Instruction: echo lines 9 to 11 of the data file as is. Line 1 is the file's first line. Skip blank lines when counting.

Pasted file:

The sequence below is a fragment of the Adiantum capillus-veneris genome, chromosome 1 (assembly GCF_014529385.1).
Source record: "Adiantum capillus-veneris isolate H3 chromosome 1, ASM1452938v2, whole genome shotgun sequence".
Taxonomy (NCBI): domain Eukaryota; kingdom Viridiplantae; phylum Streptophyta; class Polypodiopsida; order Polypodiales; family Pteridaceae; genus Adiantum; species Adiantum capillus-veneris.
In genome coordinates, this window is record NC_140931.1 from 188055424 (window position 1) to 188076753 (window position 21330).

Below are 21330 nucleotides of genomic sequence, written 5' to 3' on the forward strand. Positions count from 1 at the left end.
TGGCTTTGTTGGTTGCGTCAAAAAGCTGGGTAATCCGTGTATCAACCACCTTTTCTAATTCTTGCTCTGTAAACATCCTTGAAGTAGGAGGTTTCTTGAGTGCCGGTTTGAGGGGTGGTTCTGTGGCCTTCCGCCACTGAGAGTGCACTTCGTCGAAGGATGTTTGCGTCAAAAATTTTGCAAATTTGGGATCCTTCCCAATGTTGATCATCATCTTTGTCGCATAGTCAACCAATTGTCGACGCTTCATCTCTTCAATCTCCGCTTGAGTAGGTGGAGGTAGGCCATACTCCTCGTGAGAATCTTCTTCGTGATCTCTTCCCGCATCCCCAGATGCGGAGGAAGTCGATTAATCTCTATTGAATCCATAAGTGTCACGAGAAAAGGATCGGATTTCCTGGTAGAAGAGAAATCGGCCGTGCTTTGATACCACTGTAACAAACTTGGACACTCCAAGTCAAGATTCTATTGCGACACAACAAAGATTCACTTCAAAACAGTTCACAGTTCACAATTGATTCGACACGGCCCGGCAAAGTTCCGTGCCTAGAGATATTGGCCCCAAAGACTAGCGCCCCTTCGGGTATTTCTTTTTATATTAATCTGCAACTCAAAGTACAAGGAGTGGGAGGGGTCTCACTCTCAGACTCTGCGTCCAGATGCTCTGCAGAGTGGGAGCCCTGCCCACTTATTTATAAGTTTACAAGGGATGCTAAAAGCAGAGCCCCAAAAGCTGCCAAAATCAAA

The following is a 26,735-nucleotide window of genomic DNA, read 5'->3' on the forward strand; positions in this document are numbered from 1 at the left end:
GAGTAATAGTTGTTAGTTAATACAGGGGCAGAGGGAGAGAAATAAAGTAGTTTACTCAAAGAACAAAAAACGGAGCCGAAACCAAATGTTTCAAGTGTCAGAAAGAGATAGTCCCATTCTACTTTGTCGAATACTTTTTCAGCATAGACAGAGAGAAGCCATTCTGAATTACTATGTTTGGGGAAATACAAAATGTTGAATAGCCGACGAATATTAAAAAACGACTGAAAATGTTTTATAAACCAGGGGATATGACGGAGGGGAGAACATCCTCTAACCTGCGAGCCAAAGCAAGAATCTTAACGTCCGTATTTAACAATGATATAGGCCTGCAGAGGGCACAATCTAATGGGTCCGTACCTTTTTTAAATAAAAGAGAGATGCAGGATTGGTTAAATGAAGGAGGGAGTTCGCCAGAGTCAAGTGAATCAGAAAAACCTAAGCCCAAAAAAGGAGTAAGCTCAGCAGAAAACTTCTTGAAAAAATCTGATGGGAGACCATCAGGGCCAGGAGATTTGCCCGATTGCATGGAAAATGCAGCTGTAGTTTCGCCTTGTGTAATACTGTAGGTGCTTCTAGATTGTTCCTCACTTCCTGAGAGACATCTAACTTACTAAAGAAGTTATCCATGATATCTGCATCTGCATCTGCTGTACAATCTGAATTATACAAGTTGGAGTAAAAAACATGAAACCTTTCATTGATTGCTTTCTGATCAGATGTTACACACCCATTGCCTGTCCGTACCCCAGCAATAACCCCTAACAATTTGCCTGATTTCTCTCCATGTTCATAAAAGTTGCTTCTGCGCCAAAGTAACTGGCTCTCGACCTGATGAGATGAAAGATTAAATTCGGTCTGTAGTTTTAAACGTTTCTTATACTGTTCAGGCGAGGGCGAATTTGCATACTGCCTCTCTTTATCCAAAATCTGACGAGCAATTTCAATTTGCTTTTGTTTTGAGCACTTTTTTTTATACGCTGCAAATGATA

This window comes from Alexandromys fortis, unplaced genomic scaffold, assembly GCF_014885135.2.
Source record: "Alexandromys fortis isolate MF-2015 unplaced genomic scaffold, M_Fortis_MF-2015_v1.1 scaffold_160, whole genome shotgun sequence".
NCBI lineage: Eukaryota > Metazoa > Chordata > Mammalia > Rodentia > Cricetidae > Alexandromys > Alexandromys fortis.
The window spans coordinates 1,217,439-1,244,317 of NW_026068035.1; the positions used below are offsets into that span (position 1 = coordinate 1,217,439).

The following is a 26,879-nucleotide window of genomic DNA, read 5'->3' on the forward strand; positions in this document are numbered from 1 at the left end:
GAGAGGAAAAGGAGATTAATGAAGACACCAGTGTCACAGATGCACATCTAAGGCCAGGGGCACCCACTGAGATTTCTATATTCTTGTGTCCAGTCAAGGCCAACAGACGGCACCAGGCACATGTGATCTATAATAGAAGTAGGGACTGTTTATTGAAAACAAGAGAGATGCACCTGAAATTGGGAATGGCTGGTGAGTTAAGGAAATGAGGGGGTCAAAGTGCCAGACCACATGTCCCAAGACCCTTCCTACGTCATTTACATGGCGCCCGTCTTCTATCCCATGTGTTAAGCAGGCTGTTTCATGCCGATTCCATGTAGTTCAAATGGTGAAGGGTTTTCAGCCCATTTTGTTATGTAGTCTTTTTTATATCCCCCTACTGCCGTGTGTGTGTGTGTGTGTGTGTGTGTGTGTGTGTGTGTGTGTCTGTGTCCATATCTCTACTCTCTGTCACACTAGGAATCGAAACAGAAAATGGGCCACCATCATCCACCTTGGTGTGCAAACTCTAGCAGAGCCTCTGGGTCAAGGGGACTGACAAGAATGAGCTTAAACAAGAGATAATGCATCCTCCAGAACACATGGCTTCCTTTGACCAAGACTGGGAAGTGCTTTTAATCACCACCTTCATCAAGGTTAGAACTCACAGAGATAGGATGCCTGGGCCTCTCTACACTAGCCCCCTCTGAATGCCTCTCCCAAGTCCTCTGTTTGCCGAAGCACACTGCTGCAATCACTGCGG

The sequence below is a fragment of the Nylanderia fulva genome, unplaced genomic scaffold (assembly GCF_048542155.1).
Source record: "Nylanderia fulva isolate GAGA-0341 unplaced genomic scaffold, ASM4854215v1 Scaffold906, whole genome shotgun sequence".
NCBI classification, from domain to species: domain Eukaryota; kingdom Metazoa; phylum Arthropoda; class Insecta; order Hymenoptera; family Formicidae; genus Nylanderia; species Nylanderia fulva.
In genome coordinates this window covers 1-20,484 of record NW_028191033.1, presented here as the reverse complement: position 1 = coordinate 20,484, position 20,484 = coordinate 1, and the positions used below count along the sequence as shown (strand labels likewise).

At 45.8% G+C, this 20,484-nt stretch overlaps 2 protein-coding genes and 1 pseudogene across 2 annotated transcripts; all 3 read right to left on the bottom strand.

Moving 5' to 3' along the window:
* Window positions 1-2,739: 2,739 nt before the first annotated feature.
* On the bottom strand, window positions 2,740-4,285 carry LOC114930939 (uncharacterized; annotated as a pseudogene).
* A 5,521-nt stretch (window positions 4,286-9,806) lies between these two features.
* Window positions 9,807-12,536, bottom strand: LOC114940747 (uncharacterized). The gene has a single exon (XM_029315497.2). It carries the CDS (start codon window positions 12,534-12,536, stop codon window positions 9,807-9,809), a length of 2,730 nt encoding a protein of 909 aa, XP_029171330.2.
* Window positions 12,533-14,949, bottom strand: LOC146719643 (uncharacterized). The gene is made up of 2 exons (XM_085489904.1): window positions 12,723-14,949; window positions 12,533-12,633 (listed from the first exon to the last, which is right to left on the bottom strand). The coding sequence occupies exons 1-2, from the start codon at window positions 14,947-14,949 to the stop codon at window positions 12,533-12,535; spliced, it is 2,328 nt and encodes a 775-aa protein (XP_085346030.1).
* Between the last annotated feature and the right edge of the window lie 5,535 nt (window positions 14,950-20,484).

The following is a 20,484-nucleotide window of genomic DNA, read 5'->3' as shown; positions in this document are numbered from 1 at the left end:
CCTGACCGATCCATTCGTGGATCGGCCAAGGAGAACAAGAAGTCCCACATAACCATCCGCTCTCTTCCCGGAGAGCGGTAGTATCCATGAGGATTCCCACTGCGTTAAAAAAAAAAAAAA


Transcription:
This window comes from Alexandromys fortis, unplaced genomic scaffold, assembly GCF_014885135.2.
Source record: "Alexandromys fortis isolate MF-2015 unplaced genomic scaffold, M_Fortis_MF-2015_v1.1 scaffold_160, whole genome shotgun sequence".
NCBI lineage: Eukaryota > Metazoa > Chordata > Mammalia > Rodentia > Cricetidae > Alexandromys > Alexandromys fortis.